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Homeowner's Taxes: FAQs

  1. Are taxes on a second home deductible?
  2. How do I save on taxes?
  3. How do property taxes work?
  4. Are property taxes deductible?
  5. Where can I learn more about appealing my property taxes?
  6. What home-buying costs are deductible?
  7. Can you deduct the cost of home improvements?
  8. Are the costs of natural disasters deductible?

Are taxes on a second home deductible?

Mortgage interest and property taxes are deductible on a second home if you itemize. Check with your accountant or tax adviser for specifics.

How do I save on taxes?

  • Mortgage interest on loans up to $1 million is completely deductible for the year in which you pay it to buy, build or improve your principal residence plus a second home.
  • Points, or loan origination fees, also are deductible no matter who pays them, the buyer or the seller.
  • Most homeowners, except the wealthy and those living in high-priced markets, no longer need to worry about capital gains taxes. The exemption has been raised to $500,000 for married couples and $250,000 for single owners. It can be taken every two years. Homeowners should always keep all receipts of permanent home improvements and of mortgage closing costs. If you do have to pay capital gains taxes, these costs can be added to your adjusted cost basis. Consult your tax adviser for more information.

How do property taxes work?

Property taxes are what most homeowners in the United States pay for the privilege of owning a piece of real estate, on average 1.5 percent of the property's current market value. These annual local assessments by county or local authorities help pay for public services and are calculated using a variety of formulas.

Are property taxes deductible?

Property taxes on all real estate, including those levied by state and local governments and school districts, are fully deductible against current income taxes.

Where can I learn more about appealing my property taxes?

Contact your local tax assessor's office to see what procedures to follow to appeal your property tax assessment. You may be able to appeal your assessment informally. Mostly likely, however, you will have to go through a formal tax-appeal processes, which begin with an appeal filed with the appropriate assessment appeals board.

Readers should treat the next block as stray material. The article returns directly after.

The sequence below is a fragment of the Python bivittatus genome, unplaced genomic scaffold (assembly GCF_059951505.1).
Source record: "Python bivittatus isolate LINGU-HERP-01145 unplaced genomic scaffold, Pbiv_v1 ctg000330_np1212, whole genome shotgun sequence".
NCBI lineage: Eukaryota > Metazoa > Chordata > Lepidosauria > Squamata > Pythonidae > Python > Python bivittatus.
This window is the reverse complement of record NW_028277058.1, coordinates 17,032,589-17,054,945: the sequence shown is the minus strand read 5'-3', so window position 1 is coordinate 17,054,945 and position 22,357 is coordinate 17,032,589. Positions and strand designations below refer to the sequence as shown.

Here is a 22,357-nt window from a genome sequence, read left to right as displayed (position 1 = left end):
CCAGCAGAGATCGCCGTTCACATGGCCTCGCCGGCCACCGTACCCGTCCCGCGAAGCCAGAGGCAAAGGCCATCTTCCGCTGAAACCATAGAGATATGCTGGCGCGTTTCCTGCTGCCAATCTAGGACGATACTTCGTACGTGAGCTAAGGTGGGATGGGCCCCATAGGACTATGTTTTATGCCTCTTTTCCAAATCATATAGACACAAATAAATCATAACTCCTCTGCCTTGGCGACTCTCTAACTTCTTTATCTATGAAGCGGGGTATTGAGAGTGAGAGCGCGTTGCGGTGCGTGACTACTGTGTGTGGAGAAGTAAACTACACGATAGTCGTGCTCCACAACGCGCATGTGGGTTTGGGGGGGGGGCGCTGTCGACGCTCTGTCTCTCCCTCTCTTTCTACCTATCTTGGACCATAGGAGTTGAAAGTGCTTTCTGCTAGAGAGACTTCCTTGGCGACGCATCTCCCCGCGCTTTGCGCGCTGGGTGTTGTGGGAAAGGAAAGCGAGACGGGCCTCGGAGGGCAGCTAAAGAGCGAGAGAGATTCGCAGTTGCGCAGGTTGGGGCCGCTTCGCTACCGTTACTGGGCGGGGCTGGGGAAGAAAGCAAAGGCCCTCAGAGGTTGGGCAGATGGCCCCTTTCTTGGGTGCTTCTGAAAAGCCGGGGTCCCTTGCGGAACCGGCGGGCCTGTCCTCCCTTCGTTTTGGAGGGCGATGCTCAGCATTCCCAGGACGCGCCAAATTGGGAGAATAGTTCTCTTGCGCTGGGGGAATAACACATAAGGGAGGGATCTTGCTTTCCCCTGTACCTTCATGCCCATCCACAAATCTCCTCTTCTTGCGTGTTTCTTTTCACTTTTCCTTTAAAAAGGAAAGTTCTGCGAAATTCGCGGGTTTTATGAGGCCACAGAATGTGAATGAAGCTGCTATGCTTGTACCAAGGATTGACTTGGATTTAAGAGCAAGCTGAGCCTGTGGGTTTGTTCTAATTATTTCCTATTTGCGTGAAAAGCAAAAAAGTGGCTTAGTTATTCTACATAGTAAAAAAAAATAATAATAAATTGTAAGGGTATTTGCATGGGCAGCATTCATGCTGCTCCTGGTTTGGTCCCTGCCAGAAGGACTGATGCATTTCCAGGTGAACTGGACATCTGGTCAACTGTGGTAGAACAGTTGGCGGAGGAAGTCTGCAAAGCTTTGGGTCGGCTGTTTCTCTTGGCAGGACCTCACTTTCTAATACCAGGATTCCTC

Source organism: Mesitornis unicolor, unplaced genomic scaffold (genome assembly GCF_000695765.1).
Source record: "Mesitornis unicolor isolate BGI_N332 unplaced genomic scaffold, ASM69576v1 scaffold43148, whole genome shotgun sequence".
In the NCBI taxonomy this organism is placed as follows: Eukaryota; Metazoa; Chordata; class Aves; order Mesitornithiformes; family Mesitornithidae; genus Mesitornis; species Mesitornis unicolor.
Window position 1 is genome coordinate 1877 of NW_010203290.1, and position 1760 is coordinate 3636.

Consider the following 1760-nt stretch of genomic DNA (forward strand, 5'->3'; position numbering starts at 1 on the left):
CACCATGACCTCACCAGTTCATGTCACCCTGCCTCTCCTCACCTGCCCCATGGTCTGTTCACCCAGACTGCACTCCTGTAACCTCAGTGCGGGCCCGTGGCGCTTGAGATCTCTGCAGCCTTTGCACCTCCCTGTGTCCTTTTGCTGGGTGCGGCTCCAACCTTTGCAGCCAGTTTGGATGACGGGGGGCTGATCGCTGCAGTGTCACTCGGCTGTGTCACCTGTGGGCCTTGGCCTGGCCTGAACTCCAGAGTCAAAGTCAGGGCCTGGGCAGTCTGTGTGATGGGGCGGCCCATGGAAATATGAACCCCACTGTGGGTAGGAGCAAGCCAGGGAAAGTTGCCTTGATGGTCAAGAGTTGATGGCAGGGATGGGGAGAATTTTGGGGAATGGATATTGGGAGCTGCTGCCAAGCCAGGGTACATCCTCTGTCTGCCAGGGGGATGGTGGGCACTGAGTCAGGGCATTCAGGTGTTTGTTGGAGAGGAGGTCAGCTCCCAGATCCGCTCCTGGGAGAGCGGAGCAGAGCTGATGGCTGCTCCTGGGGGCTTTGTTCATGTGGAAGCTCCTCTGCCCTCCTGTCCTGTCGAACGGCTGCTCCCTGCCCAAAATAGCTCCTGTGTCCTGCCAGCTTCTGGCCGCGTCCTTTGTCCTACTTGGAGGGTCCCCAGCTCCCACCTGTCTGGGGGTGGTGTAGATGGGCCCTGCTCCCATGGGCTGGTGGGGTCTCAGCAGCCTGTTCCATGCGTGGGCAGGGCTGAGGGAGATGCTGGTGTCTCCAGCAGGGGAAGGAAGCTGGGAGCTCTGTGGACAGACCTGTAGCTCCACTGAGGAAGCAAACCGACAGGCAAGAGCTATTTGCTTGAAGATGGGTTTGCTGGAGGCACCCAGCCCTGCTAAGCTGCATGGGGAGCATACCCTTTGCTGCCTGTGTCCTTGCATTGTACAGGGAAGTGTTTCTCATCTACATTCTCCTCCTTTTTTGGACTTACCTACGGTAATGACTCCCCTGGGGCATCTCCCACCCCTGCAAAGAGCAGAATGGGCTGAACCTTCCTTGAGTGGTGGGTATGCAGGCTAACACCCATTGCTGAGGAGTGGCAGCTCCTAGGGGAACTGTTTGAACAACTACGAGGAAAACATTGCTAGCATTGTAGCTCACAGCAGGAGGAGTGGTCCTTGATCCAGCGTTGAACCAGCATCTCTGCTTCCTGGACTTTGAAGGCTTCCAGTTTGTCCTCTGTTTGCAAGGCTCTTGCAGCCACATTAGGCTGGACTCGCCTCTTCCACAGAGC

What home-buying costs are deductible?

Any points you or the seller pay to purchase your home loan are deductible for that year. Property taxes and interest are deductible every year.

But while other home-buying costs (closing costs in particular) are not immediately tax-deductible, they can be figured into the adjusted cost basis of your home when you go to sell (any significant home improvements also can be calculated into your basis). These fees would include title insurance, loan-application fee, credit report, appraisal fee, service fee, settlement or closing fees, bank attorney's fee, attorney's fee, document preparation fee and recording fees. Points paid when you refinance an existing mortgage must be deducted ratably over the life of the new loan.

Can you deduct the cost of home improvements?

What you spend on permanent home improvements, such as new windows, can be added into your home's cost basis, or amount of money invested in a home, which reduces capital gains when it comes time to sell. Capital gains are determined by the difference in price from the time a home is purchased and the time it is sold, minus the cost of any permanent improvements.

However, the 1997 tax changes virtually eliminates the capital gains tax for most homeowners (the exemption is $250,000 for single homeowners and $500,000 for married homeowners.).

Still, it is worthwhile to save all receipts for permanent home improvements just in case. They also can be useful documentation when it comes to marketing your home when you sell.

Are the costs of natural disasters deductible?

Damage, destruction or loss of property from fires, floods, earthquakes and other disasters are deductible from both state and federal income taxes. In such a case, the IRS only allows a deduction less than or equal to the fair-market value of the property before the disaster.

Losses on the sale of your own home are not deductible, though they are deductible for rental properties.